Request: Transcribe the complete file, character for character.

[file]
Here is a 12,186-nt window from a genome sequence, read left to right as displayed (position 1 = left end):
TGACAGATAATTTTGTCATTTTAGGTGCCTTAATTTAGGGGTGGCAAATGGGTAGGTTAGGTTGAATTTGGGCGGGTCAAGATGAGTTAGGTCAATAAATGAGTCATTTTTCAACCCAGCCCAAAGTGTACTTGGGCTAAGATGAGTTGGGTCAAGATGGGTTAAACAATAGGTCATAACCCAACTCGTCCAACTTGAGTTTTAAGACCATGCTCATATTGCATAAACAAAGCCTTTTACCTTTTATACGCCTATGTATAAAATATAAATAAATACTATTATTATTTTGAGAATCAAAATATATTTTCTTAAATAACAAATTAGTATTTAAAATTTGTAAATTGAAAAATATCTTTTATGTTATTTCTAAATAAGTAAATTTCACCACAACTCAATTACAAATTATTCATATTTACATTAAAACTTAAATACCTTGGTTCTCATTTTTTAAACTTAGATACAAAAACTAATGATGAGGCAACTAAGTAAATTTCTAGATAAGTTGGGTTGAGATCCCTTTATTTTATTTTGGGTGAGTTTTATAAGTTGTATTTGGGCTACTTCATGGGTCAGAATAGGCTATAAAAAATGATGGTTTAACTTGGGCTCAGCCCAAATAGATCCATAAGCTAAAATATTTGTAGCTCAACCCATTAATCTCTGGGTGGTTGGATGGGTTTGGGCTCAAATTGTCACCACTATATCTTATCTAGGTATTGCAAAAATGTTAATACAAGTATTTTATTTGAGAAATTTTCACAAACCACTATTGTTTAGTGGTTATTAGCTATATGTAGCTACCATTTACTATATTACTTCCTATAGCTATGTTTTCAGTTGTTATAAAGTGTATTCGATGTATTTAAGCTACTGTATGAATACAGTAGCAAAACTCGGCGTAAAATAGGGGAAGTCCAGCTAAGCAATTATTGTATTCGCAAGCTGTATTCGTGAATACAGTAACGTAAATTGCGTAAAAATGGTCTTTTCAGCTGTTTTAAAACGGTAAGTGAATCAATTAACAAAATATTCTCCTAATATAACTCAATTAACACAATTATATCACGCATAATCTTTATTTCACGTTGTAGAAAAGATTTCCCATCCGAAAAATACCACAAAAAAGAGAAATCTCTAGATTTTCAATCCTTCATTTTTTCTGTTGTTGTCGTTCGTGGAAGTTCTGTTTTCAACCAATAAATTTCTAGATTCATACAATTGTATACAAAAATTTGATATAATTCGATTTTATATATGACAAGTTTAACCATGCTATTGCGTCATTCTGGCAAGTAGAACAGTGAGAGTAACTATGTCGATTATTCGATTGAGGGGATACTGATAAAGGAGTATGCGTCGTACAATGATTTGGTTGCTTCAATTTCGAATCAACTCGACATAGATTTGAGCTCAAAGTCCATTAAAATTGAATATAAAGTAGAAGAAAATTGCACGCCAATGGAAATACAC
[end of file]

Here is a 12,186-nt window from a genome sequence, read left to right as displayed (position 1 = left end):
TGACAGATAATTTTGTCATTTTAGGTGCCTTAATTTAGGGGTGGCAAATGGGTAGGTTAGGTTGAATTTGGGCGGGTCAAGATGAGTTAGGTCAATAAATGAGTCATTTTTCAACCCAGCCCAAAGTGTACTTGGGCTAAGATGAGTTGGGTCAAGATGGGTTAAACAATAGGTCATAACCCAACTCGTCCAACTTGAGTTTTAAGACCATGCTCATATTGCATAAACAAAGCCTTTTACCTTTTATACGCCTATGTATAAAATATAAATAAATACTATTATTATTTTGAGAATCAAAATATATTTTCTTAAATAACAAATTAGTATTTAAAATTTGTAAATTGAAAAATATCTTTTATGTTATTTCTAAATAAGTAAATTTCACCACAACTCAATTACAAATTATTCATATTTACATTAAAACTTAAATACCTTGGTTCTCATTTTTTAAACTTAGATACAAAAACTAATGATGAGGCAACTAAGTAAATTTCTAGATAAGTTGGGTTGAGATCCCTTTATTTTATTTTGGGTGAGTTTTATAAGTTGTATTTGGGCTACTTCATGGGTCAGAATAGGCTATAAAAAATGATGGTTTAACTTGGGCTCAGCCCAAATAGATCCATAAGCTAAAATATTTGTAGCTCAACCCATTAATCTCTGGGTGGTTGGATGGGTTTGGGCTCAAATTGTCACCACTATATCTTATCTAGGTATTGCAAAAATGTTAATACAAGTATTTTATTTGAGAAATTTTCACAAACCACTATTGTTTAGTGGTTATTAGCTATATGTAGCTACCATTTACTATATTACTTCCTATAGCTATGTTTTCAGTTGTTATAAAGTGTATTCGATGTATTTAAGCTACTGTATGAATACAGTAGCAAAACTCGGCGTAAAATAGGGGAAGTCCAGCTAAGCAATTATTGTATTCGCAAGCTGTATTCGTGAATACAGTAACGTAAATTGCGTAAAAATGGTCTTTTCAGCTGTTTTAAAACGGTAAGTGAATCAATTAACAAAATATTCTCCTAATATAACTCAATTAACACAATTATATCACGCATAATCTTTATTTCACGTTGTAGAAAAGATTTCCCATCCGAAAAATACCACAAAAAAGAGAAATCTCTAGATTTTCAATCCTTCATTTTTTCTGTTGTTGTCGTTCGTGGAAGTTCTGTTTTCAACCAATAAATTTCTAGATTCATACAATTGTATACAAAAATTTGATATAATTCGATTTTATATATGACAAGTTTAACCATGCTATTGCGTCATTCTGGCAAGTAGAACAGTGAGAGTAACTATGTCGATTATTCGATTGAGGGGATACTGATAAAGGAGTATGCGTCGTACAATGATTTGGTTGCTTCAATTTCGAATCAACTCGACATAGATTTGAGCTCAAAGTCCATTAAAATTGAATATAAAGTAGAAGAAAATTGCACGCCAATGGAAATACAC